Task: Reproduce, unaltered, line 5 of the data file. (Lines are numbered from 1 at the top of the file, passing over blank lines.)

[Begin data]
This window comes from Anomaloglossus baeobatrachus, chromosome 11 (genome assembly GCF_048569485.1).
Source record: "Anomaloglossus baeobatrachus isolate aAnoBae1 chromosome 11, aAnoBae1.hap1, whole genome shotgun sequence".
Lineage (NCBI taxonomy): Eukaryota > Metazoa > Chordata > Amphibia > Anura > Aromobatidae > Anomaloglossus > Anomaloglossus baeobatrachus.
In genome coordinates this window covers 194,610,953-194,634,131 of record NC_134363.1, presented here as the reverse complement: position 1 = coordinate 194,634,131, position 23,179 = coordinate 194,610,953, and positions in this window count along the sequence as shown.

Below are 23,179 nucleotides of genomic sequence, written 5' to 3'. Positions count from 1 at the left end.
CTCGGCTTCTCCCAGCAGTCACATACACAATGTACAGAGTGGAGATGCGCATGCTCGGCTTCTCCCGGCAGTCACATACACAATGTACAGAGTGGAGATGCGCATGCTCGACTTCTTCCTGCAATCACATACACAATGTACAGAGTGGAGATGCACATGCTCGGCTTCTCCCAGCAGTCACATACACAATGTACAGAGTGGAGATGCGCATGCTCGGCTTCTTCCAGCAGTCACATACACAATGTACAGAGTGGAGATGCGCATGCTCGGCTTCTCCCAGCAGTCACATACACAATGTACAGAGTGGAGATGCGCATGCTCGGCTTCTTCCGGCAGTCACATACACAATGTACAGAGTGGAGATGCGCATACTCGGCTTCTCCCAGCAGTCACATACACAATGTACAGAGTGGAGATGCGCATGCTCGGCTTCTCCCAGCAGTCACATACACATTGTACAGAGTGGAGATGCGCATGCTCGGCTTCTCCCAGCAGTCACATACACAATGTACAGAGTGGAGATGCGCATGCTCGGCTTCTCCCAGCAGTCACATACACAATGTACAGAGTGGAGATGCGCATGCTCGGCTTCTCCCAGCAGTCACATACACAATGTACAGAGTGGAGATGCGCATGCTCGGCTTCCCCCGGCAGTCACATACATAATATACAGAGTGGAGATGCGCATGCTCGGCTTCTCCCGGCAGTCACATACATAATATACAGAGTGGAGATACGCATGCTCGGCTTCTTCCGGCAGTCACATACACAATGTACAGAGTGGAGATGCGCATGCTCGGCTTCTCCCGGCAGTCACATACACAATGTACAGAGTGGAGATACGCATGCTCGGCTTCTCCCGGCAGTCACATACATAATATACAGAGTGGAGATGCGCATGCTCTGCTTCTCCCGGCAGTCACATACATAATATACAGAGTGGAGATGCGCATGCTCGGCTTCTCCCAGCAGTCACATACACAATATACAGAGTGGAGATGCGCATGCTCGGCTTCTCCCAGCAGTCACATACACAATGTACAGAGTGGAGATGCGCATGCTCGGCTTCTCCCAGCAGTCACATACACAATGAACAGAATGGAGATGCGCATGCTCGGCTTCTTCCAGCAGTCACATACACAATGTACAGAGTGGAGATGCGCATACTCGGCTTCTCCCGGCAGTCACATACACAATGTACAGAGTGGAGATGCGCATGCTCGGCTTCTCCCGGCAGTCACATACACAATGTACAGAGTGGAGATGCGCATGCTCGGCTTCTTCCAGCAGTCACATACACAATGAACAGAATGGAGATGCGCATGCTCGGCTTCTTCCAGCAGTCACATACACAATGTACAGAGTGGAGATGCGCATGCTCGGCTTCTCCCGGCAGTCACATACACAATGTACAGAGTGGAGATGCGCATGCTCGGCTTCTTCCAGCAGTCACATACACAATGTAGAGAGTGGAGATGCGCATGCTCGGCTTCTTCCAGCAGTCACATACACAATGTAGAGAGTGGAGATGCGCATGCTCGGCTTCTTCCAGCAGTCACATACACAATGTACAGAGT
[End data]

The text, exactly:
Below are 23,179 nucleotides of genomic sequence, written 5' to 3'. Positions count from 1 at the left end.